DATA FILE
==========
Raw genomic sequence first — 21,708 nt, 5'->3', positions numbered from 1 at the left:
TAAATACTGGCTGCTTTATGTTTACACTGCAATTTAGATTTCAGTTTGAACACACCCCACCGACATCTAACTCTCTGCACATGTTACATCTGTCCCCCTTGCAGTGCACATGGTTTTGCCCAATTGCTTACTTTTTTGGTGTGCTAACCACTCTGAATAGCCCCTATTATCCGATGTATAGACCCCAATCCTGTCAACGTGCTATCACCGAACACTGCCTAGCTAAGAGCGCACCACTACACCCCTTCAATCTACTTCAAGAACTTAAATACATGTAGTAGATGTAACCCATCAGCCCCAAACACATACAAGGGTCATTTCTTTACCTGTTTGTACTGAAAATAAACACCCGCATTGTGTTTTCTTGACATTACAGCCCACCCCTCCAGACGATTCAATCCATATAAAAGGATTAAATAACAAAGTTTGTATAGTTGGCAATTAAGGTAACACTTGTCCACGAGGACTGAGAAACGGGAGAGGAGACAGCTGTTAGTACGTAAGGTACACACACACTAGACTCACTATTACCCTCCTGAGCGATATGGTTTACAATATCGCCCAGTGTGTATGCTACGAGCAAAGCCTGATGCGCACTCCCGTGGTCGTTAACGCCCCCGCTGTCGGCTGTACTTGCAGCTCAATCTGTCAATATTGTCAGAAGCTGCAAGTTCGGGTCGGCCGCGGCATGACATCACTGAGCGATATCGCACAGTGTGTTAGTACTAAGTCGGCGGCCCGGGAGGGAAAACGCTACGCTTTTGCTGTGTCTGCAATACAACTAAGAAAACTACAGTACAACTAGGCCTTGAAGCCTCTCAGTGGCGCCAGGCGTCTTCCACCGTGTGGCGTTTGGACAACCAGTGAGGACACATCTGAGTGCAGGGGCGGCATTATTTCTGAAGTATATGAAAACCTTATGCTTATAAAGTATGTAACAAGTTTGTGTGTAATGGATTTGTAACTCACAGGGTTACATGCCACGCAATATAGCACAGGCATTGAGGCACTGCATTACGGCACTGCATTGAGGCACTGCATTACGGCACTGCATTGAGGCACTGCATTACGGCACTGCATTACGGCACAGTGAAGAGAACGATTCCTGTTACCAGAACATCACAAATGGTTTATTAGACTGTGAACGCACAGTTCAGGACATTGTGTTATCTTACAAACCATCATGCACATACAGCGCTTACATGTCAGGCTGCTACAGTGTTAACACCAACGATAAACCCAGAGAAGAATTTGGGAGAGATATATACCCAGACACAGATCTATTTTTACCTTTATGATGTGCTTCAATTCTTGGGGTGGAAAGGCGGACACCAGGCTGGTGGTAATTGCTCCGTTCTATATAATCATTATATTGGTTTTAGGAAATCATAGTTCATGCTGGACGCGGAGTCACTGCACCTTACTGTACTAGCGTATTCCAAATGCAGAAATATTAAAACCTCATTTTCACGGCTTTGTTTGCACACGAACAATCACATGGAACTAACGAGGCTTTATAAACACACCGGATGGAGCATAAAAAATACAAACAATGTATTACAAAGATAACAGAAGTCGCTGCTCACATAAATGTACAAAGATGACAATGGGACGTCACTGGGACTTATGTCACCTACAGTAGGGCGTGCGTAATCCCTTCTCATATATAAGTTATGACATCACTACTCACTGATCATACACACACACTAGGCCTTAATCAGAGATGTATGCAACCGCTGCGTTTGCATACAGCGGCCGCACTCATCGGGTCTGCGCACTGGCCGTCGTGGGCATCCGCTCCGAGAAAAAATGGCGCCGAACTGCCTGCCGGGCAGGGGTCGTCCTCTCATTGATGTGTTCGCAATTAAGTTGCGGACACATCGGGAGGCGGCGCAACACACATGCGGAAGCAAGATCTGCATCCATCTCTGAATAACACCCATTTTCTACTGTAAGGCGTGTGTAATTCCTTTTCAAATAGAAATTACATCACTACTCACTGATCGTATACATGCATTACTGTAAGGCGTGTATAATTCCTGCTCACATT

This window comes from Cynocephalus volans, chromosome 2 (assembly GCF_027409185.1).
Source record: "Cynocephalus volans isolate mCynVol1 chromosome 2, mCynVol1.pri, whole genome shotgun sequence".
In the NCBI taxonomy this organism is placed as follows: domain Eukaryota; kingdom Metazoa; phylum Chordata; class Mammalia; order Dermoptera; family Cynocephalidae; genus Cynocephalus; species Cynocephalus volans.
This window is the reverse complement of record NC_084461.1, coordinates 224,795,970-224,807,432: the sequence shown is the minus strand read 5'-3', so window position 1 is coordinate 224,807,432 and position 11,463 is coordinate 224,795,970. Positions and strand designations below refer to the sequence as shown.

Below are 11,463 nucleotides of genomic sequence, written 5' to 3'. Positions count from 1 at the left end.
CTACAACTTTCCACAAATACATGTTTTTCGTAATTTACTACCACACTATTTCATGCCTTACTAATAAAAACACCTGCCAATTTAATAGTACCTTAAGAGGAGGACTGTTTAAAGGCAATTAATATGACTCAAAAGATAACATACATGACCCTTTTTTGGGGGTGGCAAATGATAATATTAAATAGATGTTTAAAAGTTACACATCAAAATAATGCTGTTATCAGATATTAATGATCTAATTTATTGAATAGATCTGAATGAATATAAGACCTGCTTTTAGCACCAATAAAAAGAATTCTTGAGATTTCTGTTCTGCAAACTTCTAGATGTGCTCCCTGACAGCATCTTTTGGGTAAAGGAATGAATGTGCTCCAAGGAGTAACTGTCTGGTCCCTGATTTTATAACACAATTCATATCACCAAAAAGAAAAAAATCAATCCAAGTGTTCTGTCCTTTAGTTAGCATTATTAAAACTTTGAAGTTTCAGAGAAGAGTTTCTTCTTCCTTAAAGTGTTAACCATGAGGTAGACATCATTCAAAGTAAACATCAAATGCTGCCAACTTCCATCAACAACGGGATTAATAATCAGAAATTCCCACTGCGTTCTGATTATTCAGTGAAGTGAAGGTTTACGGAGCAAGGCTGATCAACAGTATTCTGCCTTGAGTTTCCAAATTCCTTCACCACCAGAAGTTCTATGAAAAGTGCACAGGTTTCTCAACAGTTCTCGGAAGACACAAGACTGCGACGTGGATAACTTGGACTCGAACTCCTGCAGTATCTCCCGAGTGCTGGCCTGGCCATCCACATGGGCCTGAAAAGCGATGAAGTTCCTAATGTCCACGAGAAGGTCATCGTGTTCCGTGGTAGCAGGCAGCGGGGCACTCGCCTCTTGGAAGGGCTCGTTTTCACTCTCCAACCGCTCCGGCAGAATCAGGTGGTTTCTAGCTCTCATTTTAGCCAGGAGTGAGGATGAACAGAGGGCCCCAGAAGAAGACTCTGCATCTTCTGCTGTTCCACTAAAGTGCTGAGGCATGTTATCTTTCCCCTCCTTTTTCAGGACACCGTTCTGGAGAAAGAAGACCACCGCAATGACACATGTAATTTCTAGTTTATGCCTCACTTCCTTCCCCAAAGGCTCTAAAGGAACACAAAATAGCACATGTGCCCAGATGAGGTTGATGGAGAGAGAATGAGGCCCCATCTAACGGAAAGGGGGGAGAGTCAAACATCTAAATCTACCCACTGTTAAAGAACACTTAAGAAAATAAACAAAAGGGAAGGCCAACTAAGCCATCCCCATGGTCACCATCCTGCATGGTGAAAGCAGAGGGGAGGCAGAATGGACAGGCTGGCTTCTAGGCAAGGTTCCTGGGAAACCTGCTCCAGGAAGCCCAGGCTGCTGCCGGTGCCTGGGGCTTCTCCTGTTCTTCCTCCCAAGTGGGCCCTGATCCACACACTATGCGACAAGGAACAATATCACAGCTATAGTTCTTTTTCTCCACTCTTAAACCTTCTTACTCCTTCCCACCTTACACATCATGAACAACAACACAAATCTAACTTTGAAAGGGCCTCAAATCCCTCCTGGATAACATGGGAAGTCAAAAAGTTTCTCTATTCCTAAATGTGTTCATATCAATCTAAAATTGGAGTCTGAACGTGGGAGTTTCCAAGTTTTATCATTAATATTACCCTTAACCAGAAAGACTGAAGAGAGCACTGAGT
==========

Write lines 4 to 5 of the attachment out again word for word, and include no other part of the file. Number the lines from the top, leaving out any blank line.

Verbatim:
Source record: "Cynocephalus volans isolate mCynVol1 chromosome 2, mCynVol1.pri, whole genome shotgun sequence".
In the NCBI taxonomy this organism is placed as follows: domain Eukaryota; kingdom Metazoa; phylum Chordata; class Mammalia; order Dermoptera; family Cynocephalidae; genus Cynocephalus; species Cynocephalus volans.